Posted on

Shield Your Home’s Privacy with Screening & Hedging Plants


Do you ever feel the need to protect the privacy of your home from unwelcome gazes? You don’t need to spend heavily on constructing a wall or a fence to prevent these stares.  Grow some fast-growing hedges which will act as a dense screen to block any unwanted attention. Additionally, colourful foliage and attractive flowers of these plants add to the visual appeal of your home.

Some of the commonly grown hedging and screening plants do not need much nurturing and grow quick and thick. You need to trim and clip these plants as per your creativity to give your home and lawn a classy and unique look.

Red Robin: The hardy shrub Red Robin, if left unpruned, can grow to a height of up to 12 feet making it a colourful screen. Pruned, these act as bright hedges with dense foliage of bright green and new red leaves.

Conifers: Another landscaper’s delight, conifers serve many purposes.  From trees that can be used to line the cobblestoned pavement, or as screens to guard privacy to round-shaped or even ground-level plants to add to the overall ambience, conifers come in many shapes and sizes. This almost evergreen, hardy plant with shapely foliage and a fragrance of its own is a gardener’s ultimate hedging and screening plant.

Japanese Box: Among the slow-growing boxwood shrubs, Japanese Box has a faster growth. Best suited for small hedging, these shrubs with glossy leaves are low on maintenance and preferred for topiary.

Orange Jasmine: This hedge shrub with its glossy leaves and aromatic flowers, though ornamental, can be grown as an effective way to create colour and fragrance.

Dwarf Lilly Pilly: An classic shrub with dense and colourful foliage and attractive flowers have edible fruits and are Ideal for hedging and topiary too.

Evergreen hedges and screens, in addition to shielding from unwelcome stares, also act  as perfect sound barriers preventing the force of howling winds and protecting against snow ( to a lesser extent.)

As per your requirement, decide the type of tree or shrub you plan to grow. Consider the availability of space while deciding on the number of rows (the more the number of rows, the denser the growth) you would like to grow.

Trees can be left alone to grow as screens. Shrubs will have to be trained after a few seasons to give the desired shape and look. Well-pruned hedges can add a charming mystery to your home.

Posted on

Benefits of Ornamental Plants

Plants – ornamental or edible – help sustain life on the Earth.  Indoor and outdoor plants improve the aesthetics of our homes and offices, and also contribute towards a greener planet.  While edible plants add in a big way towards our nutritional sustenance (sense of taste), ornamental plants appeal to some of our other senses benefitting us in numerous ways.

Visual Appeal:  Ornamental/flowering plants – climbers, creepers, hedge plants, or garden plants – are all pleasing to the eyes. Additionally, some may provide shade while others help protect privacy. Few plants appeal to the olfactory sense while others add elegance to our home. Jasmine, Lavender, and other aromatic flowers appeal to both visual and olfactory senses.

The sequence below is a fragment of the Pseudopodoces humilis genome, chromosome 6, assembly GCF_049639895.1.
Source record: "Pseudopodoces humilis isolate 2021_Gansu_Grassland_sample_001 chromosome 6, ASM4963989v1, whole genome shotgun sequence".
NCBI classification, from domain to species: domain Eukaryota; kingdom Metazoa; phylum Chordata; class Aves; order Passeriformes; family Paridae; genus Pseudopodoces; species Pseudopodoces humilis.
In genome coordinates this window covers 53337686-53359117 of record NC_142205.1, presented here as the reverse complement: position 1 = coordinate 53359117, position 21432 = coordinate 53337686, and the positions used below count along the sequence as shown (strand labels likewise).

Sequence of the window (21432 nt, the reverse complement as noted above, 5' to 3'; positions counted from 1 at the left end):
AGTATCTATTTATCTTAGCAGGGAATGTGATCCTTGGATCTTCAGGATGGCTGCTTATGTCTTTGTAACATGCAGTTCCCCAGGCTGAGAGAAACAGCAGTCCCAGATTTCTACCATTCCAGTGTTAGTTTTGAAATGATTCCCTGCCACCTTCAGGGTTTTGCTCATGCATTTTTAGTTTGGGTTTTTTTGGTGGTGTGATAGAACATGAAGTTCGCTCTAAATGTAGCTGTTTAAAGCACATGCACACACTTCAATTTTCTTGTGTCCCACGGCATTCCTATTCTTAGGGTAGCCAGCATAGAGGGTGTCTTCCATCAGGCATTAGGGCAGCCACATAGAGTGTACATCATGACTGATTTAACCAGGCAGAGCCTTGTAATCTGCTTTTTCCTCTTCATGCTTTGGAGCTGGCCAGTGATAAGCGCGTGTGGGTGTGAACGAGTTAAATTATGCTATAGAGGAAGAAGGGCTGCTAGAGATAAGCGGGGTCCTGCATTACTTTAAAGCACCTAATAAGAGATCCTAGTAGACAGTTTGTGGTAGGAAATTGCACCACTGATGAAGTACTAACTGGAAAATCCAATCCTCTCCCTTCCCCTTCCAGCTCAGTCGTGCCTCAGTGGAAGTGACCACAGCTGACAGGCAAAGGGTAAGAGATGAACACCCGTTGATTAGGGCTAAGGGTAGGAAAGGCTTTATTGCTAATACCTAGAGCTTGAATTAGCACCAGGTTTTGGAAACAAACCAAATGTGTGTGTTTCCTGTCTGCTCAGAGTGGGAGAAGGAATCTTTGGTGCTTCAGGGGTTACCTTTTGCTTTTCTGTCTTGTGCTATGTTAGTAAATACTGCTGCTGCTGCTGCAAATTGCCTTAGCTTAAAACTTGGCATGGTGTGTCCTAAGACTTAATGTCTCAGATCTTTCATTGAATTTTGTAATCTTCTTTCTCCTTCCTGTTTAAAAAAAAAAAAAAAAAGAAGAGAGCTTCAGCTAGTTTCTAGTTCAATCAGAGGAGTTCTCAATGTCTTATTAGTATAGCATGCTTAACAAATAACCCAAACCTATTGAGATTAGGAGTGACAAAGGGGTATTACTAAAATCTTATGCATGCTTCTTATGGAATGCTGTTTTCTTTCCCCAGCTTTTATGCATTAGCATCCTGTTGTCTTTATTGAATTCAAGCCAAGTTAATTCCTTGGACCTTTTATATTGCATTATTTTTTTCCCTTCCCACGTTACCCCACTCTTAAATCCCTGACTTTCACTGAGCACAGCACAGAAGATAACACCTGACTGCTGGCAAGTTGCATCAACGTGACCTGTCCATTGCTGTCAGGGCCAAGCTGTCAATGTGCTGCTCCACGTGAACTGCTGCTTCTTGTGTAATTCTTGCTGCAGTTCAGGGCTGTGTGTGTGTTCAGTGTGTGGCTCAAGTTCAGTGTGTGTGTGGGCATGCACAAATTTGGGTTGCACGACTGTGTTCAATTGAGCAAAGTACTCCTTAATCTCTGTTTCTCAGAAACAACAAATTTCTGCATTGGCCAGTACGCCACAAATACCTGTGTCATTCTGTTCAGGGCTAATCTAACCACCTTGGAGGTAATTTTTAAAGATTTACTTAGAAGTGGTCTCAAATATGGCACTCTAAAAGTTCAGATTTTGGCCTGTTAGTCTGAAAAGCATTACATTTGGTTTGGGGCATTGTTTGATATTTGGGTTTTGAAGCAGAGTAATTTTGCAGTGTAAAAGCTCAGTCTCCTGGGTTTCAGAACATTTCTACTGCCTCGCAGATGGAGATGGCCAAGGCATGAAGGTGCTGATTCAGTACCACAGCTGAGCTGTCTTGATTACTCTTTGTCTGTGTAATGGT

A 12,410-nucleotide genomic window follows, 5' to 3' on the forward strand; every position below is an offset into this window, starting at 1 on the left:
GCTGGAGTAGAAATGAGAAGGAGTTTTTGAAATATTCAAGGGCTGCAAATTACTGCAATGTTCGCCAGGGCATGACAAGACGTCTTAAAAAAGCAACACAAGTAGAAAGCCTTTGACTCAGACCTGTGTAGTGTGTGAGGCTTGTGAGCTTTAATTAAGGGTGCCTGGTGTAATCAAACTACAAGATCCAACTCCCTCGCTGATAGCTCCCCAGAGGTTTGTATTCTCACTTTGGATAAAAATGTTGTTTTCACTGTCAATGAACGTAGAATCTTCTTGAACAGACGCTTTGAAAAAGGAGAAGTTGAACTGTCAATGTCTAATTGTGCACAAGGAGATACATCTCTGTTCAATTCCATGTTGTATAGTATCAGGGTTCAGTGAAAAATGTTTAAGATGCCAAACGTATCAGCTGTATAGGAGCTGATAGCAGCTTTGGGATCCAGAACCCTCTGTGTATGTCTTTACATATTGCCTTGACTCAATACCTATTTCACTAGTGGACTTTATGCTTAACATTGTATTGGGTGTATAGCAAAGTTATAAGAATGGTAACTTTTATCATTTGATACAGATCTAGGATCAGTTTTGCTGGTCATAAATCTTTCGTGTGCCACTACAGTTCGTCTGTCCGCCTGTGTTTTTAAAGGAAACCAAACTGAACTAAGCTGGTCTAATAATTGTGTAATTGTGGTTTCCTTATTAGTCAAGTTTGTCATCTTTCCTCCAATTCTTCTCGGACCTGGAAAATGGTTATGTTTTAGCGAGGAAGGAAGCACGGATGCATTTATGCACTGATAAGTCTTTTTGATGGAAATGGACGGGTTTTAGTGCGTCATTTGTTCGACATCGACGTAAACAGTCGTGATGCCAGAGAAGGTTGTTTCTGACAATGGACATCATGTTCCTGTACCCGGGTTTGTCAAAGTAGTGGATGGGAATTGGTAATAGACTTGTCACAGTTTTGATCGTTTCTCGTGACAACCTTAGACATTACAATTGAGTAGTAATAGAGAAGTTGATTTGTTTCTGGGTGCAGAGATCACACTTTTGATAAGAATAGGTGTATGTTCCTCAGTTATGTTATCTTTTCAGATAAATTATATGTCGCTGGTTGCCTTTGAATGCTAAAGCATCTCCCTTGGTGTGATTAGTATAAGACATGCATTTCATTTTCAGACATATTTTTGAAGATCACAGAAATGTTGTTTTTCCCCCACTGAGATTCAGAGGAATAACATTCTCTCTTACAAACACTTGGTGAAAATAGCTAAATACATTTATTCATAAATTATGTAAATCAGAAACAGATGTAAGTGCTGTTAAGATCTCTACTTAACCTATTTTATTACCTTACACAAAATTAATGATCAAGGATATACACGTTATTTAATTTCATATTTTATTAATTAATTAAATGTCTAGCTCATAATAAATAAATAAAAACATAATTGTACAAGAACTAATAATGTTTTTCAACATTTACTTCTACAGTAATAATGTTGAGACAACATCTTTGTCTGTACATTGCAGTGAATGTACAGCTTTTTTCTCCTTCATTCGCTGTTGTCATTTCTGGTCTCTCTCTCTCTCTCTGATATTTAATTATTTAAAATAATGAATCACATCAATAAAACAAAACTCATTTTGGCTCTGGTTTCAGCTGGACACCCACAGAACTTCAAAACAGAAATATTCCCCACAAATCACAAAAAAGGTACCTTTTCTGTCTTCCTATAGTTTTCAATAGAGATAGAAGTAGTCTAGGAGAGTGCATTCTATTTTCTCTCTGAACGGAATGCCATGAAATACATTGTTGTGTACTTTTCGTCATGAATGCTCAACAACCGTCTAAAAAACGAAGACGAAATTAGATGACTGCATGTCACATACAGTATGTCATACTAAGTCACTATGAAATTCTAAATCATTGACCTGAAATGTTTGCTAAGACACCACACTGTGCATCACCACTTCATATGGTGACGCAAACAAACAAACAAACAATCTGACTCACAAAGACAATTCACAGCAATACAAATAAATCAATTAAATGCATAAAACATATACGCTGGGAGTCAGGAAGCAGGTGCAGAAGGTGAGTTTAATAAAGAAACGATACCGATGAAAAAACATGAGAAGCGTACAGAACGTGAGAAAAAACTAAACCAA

A pathway lined with ornamental conifers, pines, or palms can be pleasing and calming at the same time.

Natural Air Purifiers: Plants act as natural filters and purify the air during photosynthesis.  Having few ornamental plants in pots, baskets, or containers in the living room will improve the oxygen content of the air inside the house. Higher oxygen content contributes towards better health.

Create own ecosystem:  Pollinating agents like insects, birds, bats etc. as regular visitors adds to the charm of a flowering garden.

Prevent soil erosion: Many beautifully-textured ornamental grasses used for landscaping can help prevent soil erosion. Trees like pines, firs, willows etc. are good for hillside gardens.

Improve concentration:  Nature with its bountiful flora and fauna has always been believed to improve concentration. Studies suggest that having indoor plants at homes, offices, and schools could aid in bettering memory and concentration resulting in better productivity.

Reduce stress: People believe that indoor plants in offices may reduce the stress level among employees raising their efficiency and output.

Happiness Factor: Just looking at a blooming flower or a swaying palm tree increases one’s happiness quotient. Studies suggest that fitness exercises and recreational activities performed in the lap of nature – among plants and flowers – contribute to the overall wellbeing of the performer.

Home Remedies: Roots, leaves, stems, or flowers of some ornamental plants like Calendula, Lavender etc. are considered good old grandma’s home remedies for many small ailments.

Almost everyone talks about global warming, climate change, and the resultant natural disasters. To overcome this manmade mess, the need of the hour is more green cover.  Improve the charm and elegance your home and garden by growing few ornamental or edible plants of your liking; reap the benefits and contribute towards a greener planet.

Posted on

Spectacular Beauty of Camellias for Your Garden

Camellias are one of the most beautiful flowering plants that can transform your garden into a magical realm. The biggest attraction of all camellias is versatility as there are a great number of them, and each is spectacular in its unique beauty. Many of the varieties will allow you to create a hedge that will look truly magnificent while in bloom. However, there are some species are small enough to grow in hanging baskets.

We offer a wide range of camellia varieties here, at Evergreen Growers. However, there are several things you should keep in mind to successfully cultivate camellias on Australian soil.

The following pointers will help you: